Theatrical release poster
|Directed by||Michael Pressman|
|Produced by||Robert K. Weiss|
|Written by||Bruce Jay Friedman
|Music by||James Brown (song, "Get up Offa That Thing/Dr. Detroit")
|Edited by||Christopher Greenbury|
|Distributed by||Universal Studios|
|May 6, 1983|
|Budget||$8 million|
Doctor Detroit is a 1983 comedy film, written by Bruce Jay Friedman, Robert Boris and Carl Gottlieb. The film stars Dan Aykroyd, Howard Hesseman, Lynn Whitfield, Fran Drescher, and Donna Dixon, with a special appearance by James Brown. The film was directed by Michael Pressman.
James Brown performed the theme song "Get Up Offa That Thing/Dr. Detroit." Devo performed the "Theme from Doctor Detroit" and had another track in the film, "Luv-Luv." There was an EP with the "Theme from Doctor Detroit," "Luv-Luv," and a remix of the theme released, as well as a music video incorporating footage from the film.
A shy, gentle man named Clifford Skridlow (Dan Aykroyd) is a professor of comparative literature at the financially strapped (fictional) Monroe College in Chicago. A chance encounter with four beautiful high class prostitutes at a restaurant changes his life forever. Smooth Walker (Howard Hesseman), their pimp, is in danger due to his enormous debt to the gruff "Mom" (Kate Murtagh), a Chicago mob boss. Smooth invents a fictitious business partner, the flamboyant "Doctor Detroit," in an attempt to save himself from Mom's wrath.
Through a series of comical misunderstandings, Cliff is conned into becoming Smooth Walker's patsy. He transforms himself into Doctor Detroit, embarking on a dangerous mission to protect the girls from Mom. He also must keep this secret from his straight-laced parents while simultaneously attempting to secure a large endowment for the struggling university. Cliff becomes a hero to the four women, but puts his life at grave risk.
The film was shot on location in Chicago during the summer of 1982.
- Dan Aykroyd — Clifford Skridlow/Doctor Detroit
- Howard Hesseman — Smooth Walker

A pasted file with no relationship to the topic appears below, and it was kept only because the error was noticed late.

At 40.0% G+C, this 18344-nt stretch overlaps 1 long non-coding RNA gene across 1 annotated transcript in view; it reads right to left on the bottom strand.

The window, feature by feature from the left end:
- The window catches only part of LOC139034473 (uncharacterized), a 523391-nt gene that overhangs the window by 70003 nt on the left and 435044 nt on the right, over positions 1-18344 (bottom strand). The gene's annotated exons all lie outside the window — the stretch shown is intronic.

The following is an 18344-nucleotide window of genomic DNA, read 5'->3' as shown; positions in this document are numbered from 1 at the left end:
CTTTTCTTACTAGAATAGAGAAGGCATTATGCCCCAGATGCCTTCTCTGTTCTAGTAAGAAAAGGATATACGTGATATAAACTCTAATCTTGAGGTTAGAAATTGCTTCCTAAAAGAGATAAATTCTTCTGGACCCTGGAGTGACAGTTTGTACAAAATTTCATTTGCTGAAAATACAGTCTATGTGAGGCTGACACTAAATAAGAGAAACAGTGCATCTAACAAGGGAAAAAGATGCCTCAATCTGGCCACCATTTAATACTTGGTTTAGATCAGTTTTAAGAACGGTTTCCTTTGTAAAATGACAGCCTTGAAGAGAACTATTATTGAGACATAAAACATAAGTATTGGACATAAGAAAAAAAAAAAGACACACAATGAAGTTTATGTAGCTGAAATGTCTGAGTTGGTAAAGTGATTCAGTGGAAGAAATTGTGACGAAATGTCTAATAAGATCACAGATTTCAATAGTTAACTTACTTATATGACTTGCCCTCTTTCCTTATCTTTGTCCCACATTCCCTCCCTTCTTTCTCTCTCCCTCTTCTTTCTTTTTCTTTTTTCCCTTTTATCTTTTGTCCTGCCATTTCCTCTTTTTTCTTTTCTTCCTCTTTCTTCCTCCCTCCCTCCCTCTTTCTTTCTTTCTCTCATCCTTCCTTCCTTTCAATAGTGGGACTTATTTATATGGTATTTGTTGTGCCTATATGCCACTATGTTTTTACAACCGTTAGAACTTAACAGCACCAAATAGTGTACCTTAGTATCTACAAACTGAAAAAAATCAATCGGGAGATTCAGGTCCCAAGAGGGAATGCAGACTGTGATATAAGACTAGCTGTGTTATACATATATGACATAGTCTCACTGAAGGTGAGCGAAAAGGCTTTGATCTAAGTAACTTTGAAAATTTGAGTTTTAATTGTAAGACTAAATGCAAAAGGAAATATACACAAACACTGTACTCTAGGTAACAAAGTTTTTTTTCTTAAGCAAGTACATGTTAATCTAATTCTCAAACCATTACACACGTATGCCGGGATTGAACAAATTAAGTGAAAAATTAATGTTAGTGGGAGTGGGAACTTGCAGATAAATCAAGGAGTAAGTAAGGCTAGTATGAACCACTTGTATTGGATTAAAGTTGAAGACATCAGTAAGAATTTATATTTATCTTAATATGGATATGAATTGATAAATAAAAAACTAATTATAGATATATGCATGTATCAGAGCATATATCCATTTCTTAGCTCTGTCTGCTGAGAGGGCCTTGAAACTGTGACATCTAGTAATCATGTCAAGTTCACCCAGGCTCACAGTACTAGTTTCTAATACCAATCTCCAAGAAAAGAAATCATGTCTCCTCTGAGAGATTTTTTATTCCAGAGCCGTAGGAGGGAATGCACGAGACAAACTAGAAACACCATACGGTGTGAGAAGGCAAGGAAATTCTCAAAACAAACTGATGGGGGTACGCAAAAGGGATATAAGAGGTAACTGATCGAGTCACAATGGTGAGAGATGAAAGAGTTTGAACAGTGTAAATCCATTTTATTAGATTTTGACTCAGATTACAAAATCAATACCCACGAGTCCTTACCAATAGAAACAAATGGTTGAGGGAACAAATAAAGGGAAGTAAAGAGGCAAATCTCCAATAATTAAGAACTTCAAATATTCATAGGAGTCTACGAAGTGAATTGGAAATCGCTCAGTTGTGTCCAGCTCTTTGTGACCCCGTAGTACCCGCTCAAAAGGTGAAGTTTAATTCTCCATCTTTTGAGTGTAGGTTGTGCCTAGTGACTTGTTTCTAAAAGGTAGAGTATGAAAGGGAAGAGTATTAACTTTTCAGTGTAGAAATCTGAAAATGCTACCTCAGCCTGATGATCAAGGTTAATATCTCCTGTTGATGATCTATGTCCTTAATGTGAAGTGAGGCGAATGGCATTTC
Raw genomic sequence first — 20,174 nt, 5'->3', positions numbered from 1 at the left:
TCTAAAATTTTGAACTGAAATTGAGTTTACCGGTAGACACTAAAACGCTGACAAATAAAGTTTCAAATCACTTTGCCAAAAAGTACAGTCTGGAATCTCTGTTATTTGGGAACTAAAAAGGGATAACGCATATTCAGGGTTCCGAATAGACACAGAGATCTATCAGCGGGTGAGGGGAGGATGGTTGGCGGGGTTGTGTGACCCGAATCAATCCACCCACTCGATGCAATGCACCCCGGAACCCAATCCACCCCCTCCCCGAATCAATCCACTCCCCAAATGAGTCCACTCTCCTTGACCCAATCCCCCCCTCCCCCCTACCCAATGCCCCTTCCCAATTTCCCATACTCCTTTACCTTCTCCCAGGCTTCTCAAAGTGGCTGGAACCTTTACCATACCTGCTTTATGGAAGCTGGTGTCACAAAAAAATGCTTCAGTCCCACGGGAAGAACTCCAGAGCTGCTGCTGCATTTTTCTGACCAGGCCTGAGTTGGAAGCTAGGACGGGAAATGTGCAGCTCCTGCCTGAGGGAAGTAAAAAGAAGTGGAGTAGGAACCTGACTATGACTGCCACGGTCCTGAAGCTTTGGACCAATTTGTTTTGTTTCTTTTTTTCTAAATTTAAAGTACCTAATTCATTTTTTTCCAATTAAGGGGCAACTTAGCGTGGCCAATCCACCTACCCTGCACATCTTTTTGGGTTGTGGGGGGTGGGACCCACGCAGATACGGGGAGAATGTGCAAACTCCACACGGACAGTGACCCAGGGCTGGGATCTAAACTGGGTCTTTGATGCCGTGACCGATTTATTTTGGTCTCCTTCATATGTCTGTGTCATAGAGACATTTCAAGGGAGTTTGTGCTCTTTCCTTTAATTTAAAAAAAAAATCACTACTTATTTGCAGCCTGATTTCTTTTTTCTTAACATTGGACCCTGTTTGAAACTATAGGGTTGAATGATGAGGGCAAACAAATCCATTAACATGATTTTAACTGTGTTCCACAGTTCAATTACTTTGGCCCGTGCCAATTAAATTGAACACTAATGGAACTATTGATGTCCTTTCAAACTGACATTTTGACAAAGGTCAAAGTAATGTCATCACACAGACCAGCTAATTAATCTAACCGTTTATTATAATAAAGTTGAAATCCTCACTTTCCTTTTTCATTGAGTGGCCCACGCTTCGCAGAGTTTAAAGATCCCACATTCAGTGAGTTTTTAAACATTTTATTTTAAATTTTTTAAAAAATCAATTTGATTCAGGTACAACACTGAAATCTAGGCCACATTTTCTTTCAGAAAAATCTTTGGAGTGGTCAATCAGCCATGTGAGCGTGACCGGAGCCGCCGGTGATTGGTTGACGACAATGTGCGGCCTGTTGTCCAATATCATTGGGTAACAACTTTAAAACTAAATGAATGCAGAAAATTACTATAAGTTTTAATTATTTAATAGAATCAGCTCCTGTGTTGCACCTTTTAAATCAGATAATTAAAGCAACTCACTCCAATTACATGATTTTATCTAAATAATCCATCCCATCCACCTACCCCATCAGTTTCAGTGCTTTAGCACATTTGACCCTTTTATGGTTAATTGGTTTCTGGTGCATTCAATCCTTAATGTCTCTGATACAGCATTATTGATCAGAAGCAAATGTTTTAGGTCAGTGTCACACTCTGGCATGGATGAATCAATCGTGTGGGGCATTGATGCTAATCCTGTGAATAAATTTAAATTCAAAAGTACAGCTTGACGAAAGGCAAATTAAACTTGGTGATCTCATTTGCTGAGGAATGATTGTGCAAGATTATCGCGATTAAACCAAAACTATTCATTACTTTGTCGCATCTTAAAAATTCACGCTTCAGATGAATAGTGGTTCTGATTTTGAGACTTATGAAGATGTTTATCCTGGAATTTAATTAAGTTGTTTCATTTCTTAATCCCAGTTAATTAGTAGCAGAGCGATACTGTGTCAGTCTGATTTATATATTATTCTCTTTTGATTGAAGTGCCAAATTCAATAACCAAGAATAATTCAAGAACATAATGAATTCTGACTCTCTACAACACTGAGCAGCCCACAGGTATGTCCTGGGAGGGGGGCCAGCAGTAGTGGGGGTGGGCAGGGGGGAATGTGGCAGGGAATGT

- Fran Drescher — Karen Blittstein
- Donna Dixon — Monica McNeil
- Lydia Lei — Jasmine Wu
- T. K. Carter — Diavolo Washington
- Lynn Whitfield — Thelma Cleland
- Kate Murtagh — Mom
- George Furth — Arthur Skridlow
- Nan Martin — Margaret Skridlow
- Peter Aykroyd — Mr. Frankman
- Glenne Headly — Miss Debbylike
- Robert Cornthwaite — Professor Blount
- Parley Baer — Judge Robert E. Lee Davis-Jackson
- John Kapelos — Rush Street Dude
- James Brown — Bandleader (himself)
- Steven Williams — Junior Sweet
- Andrew Duggan — Harmon Rausehorn
- Blackie Dammett — Eddie Four Eyes
|Soundtrack album by various artists|
|Genre||New wave, R&B, synthpop|
A soundtrack album for the film was released on Backstreet Records. The track listing is as follows.
- "Theme from Doctor Detroit" – Devo 3:10
- "Hold Him" – Pattie Brooks, Dan Aykroyd 3:22
- "King of Soul" – James Brown 2:40
- "Yo Skridlow" – T. K. Carter, Dan Aykroyd 4:40
- "Working Girls" – Pattie Brooks, Dan Aykroyd 4:48
- "Get Up Offa That Thing/Doctor Detroit" – James Brown 3:23
- "Luv-Luv" – Devo 3:36
- "You Are the One" – Pattie Brooks 4:05
- "Get It on and Have a Party" – Pattie Brooks 6:09
Reaction and sequel
In her autobiography, Enter Whining, Fran Drescher comments that this film was expected to be a major hit for the summer of 1983, but that it fell short of that expectation; by the time the film ended its run in theaters, it had only managed to make US$10.8 million, on a budget of US$8 million.
The end titles promise the release of Doctor Detroit II: The Wrath of Mom, meant as a gag based on Star Trek II: The Wrath of Khan, released eleven months previously. Aykroyd was said to have been writing the script; however, the project went unfulfilled due to poor box office results. 
- Doctor Detroit at the Internet Movie Database
- Doctor Detroit at AllMovie
- Doctor Detroit at Box Office Mojo
- Doctor Detroit at Rotten Tomatoes